For many First Nations in northern Ontario, other than air travel, the only connection to the rest of the province is the seasonal winter roads built each year over frozen rivers, lakes, muskeg and land. As climate change continues to reduce the period during which winter roads are usable, the Nishnawbe Aski Nation (NAN) gathered in Thunder Bay to strategize on how to keep their communities connected in a rapidly melting north.
In a fact sheet about the summit, NAN said climate change has “reduced the length of the winter road season from an average of 77 days to just 28 days or less in some areas.”
For several weeks each winter, tractor-trailers make their way to remote First Nations by flying through a series of crossings over frozen lakes and streams, delivering fuel, construction supplies and other large loads that would be difficult and expensive to transport overland. air. .
As warmer temperatures put the long-term viability of the winter road network at risk, some said it’s time to start looking at more permanent infrastructure.
Roy Moonias, project coordinator for the Neskantaga First Nation, said anyone coming to or leaving Neskantaga has to cross three kilometers over a lake.
“It’s always a challenge for us to cross that lake, because we already lost a community member – we went through the ice,” Moonias said.
Neskantaga has been asking the government to help them build a bridge across that segment, Moonias said.
Ontario’s Ministry of Energy, Northern Development and Mines sent a staff member to discuss $5 million in winter road funding to be provided by the province. But Moonias said he doubted the funding could cover a single bridge, much less make a dent in the other winter roads connecting more than 30 First Nations.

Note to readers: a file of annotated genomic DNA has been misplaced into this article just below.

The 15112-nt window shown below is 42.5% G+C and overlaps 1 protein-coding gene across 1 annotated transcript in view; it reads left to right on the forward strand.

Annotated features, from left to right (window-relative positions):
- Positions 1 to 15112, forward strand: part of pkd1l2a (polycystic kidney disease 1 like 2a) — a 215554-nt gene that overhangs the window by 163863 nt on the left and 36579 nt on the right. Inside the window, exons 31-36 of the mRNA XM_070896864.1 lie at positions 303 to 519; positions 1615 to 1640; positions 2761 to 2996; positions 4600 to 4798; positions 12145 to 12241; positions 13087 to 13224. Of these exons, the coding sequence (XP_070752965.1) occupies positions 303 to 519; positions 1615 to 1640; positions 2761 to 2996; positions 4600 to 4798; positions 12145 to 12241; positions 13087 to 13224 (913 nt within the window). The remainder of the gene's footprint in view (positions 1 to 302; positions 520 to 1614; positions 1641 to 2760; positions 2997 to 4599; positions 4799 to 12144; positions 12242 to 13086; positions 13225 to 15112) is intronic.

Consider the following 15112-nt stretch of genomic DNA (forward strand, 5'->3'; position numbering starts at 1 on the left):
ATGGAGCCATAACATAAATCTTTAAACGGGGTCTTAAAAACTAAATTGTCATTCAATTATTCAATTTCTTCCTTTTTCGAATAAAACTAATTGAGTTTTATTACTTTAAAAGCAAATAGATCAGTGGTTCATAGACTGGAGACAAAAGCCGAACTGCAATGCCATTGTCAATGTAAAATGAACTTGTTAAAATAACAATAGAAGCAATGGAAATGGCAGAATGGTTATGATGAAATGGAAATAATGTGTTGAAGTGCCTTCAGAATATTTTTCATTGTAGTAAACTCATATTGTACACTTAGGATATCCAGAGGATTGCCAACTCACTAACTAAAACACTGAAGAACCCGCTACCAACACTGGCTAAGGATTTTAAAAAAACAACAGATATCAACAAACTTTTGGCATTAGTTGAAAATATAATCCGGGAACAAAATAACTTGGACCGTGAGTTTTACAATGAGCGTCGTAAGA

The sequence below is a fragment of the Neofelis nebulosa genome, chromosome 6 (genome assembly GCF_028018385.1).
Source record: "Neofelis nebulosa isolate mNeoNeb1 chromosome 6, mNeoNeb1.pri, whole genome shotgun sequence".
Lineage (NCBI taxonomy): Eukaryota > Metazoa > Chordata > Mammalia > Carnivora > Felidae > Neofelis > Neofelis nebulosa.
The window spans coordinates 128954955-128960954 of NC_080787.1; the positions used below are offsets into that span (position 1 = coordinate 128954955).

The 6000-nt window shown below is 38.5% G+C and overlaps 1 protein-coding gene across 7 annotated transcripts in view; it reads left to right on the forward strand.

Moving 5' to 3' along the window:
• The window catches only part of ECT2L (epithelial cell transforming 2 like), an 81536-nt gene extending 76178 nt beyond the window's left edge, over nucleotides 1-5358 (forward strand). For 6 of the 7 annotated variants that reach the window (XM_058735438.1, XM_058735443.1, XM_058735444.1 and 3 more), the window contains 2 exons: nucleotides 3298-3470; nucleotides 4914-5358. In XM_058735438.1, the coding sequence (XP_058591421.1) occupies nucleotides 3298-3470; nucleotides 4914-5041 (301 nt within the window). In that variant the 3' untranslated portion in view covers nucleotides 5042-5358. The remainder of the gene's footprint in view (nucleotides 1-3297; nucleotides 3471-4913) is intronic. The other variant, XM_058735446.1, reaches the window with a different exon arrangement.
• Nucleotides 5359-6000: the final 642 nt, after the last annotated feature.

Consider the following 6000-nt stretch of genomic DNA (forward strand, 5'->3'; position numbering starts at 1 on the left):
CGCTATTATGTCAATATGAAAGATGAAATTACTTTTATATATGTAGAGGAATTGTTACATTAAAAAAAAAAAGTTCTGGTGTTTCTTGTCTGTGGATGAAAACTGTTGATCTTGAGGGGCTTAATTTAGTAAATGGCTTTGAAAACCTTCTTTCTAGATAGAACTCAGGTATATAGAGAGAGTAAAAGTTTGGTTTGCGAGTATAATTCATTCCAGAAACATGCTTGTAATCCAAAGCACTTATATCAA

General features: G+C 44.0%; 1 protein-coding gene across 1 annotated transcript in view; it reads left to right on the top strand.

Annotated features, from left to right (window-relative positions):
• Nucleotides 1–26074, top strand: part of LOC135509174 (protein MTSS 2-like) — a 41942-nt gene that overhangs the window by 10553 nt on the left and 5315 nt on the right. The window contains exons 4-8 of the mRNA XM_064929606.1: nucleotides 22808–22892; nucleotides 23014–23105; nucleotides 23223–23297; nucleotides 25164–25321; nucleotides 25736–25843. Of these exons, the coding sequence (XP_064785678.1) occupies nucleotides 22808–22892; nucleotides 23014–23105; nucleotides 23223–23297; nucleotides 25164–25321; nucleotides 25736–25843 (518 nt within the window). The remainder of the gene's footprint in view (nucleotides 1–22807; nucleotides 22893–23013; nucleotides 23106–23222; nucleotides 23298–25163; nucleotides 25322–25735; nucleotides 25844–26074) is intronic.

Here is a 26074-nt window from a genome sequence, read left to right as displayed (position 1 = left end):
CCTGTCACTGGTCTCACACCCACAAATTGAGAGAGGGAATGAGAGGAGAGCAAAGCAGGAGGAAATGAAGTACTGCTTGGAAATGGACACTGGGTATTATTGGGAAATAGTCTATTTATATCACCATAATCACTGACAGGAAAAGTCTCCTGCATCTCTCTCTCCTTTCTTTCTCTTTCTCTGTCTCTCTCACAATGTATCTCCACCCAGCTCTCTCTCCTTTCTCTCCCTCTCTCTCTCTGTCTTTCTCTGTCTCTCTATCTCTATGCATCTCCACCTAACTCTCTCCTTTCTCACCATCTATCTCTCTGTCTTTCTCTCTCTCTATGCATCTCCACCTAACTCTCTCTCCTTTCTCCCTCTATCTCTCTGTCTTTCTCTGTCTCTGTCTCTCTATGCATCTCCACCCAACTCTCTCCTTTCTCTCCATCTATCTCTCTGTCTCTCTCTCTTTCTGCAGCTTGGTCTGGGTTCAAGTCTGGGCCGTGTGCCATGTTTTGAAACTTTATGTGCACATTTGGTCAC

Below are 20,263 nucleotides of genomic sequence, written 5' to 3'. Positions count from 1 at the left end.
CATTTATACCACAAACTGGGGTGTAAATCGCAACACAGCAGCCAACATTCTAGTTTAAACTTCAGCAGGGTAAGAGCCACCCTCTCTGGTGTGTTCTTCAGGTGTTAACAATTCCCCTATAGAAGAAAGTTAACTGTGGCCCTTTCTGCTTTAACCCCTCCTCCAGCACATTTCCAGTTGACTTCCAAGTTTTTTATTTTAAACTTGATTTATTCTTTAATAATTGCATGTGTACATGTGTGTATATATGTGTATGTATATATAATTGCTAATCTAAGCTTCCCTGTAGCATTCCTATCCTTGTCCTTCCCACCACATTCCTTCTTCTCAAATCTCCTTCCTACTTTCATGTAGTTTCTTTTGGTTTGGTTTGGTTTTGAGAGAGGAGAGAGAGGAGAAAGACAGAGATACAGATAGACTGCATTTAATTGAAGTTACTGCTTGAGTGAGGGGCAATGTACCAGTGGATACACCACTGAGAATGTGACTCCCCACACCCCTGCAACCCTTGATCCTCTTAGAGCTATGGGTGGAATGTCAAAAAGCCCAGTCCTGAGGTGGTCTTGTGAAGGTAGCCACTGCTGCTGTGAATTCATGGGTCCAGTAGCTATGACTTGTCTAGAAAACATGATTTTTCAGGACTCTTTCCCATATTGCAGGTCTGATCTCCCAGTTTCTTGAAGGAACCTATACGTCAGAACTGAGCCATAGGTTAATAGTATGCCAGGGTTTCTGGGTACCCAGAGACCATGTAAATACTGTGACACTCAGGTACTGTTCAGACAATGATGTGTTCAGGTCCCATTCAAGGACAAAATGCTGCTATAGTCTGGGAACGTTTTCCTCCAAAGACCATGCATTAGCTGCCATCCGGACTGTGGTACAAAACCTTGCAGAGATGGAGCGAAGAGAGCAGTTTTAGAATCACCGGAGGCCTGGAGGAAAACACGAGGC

“That’s a pittance,” Moonias said. “That’s not even a crossover.”
First Nations communities arriving by air throughout northern Ontario rely on the winter road network to truck items that would be expensive or nearly impossible to transport by air. Some communities are rushing to get a year’s supply of diesel onto the roads before it thaws in the spring.
The warm weather of recent years has led to shorter seasons and slushy conditions, and prompted calls for permanent infrastructure to make transportation safer.
The winter road season will continue to shorten as climate change continues to affect the weather, said Merrina Zhang, a senior research engineer at the National Research Council. Northern Canada is suffering a more severe impact than many other parts of the world, Zhang said, and will continue to see greater fluctuations in temperature in the coming years.
Winter roads are affected not only by the heat, but also by the volatility of the weather, Zhang said.
“This is a mode of transportation that needs persistent cold and predictable cold,” Zhang said. “The weather is becoming more unpredictable. It warms up earlier and freezes a little later.”
While winter roads may not be a viable option forever, Zhang said more data can help experts develop better ways to protect them.
Its “data wish list” includes ground-penetrating radar data, ice thickness data and route information.
“Anything that can help us understand the details of how winter roads are built, what makes each road unique compared to others, that can help us advance our understanding of how it is changing, what it is now, how it could change in the future. “.